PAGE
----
My Day by Eleanor Roosevelt

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NEW YORK, Wednesday—It has just been drawn to my attention that the American Medical Association, in a report issued in 1940, admitted that families with incomes of less than $3000 a year could not cover all of their sickness bills without assistance if they had to pay these on the usual fee basis. Almost 70 percent of American families had incomes under $3000 in the prosperous year of 1945, when employment was at its height.

Two Congressional bills which deal with public health are coming up shortly. One is the National Health Insurance and Public Health Bill. In a future column I will go into this in detail because I think it is one of the most important bills for the health of the nation which has ever been before Congress, and the people of the country should know as much about it as possible.

The second one is the Taft-Smith-Ball-Donnell Bill, which is based on a completely different philosophy. Sponsored by Sen. Robert A. Taft, it is based on the old theory of giving charity to the needy, and I think it suffers from the drawbacks which go with nearly all public assistance.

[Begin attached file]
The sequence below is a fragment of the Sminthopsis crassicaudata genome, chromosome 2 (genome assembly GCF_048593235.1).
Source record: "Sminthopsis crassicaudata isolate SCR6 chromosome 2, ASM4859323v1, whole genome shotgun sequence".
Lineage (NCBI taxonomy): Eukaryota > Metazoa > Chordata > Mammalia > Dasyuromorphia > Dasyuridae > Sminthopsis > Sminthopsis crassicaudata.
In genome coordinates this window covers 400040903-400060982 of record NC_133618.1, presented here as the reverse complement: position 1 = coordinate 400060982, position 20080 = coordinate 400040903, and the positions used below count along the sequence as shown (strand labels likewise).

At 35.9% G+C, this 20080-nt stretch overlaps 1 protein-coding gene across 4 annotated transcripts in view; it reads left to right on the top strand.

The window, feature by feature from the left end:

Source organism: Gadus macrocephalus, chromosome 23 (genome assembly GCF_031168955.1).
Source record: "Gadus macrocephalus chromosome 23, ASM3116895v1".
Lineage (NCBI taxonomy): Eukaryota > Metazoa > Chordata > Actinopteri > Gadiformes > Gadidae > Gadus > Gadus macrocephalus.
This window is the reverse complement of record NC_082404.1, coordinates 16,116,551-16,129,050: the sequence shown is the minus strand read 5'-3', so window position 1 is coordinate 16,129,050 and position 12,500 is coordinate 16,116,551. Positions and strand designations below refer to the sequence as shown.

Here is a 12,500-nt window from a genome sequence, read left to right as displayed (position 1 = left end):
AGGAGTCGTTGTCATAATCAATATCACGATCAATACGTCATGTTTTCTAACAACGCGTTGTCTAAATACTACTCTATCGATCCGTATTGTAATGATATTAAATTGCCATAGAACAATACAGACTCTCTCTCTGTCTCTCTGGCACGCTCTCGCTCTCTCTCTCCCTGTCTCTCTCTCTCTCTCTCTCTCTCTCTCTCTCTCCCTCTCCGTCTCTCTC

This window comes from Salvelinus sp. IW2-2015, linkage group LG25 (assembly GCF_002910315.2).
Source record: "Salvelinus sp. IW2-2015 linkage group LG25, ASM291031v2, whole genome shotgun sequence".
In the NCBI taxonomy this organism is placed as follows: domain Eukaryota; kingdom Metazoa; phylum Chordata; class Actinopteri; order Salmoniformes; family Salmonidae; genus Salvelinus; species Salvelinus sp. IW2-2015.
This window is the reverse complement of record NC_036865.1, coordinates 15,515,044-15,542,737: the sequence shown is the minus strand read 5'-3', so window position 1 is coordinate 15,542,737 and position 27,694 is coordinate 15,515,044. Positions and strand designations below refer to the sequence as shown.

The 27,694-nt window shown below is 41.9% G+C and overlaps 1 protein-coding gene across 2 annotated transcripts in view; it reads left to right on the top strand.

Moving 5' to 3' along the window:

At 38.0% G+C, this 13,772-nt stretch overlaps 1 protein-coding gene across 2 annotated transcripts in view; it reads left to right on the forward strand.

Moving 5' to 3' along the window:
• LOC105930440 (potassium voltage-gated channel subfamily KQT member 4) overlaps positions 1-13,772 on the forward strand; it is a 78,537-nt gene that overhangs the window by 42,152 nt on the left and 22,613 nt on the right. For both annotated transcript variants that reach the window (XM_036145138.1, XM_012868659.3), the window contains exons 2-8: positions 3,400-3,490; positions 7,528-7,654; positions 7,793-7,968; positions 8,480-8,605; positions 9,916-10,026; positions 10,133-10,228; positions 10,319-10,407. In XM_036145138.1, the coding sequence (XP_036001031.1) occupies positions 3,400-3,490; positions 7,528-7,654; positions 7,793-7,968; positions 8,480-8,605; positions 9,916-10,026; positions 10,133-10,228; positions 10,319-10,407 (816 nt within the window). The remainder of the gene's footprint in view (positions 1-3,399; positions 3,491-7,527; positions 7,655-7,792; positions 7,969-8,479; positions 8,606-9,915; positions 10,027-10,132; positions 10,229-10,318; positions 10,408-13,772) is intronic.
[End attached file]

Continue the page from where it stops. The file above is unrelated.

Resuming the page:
People lose some of their self-respect when they are forced to accept assistance after investigation and proof that they are eligible because they are needy. There may always be some people in our nation who have to accept charity, but many of us hope that the number will grow less and less as the years go by and as the democratic system operates more successfully.

The National Health Insurance and Public Health Bill, on the other hand, is based on the theory that, by joint undertakings, people of moderate incomes may be enabled to have adequate health care within their ability to pay.

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Yesterday morning I was taken to Nicolaus Koni's studio to see a carving in wood which had been intended as a gift for my husband. Mr. Koni served in the war and, though he suffered a back injury, he is one of the fortunate ones who can return to his own work. Being in the armed services, however, means that over a period of time he has lost touch and must begin again to create interest in his work. I was very glad of this opportunity to see what he has in his studio. There is a completed head of Gen. Omar Bradley which seemed to me to be excellent. And I noticed a charming head of a young girl.

Mr. Koni hopes that the "Pieta" which he offered me in memory of my husband may be used in the United Nations headquarters as a reminder of the human rights of all individuals. I have, therefore, asked the Secretary–General if he will send someone to find out whether this very interesting wood carving can be accepted for the United Nations' future home.

There is real feeling in this carving. The sufferings of humanity are emphasized in a human figure supported by a gentle and sorrowing figure which seems to symbolize all sorrowing and pitying motherhood.

E.R.
TMs, AERP, FDRL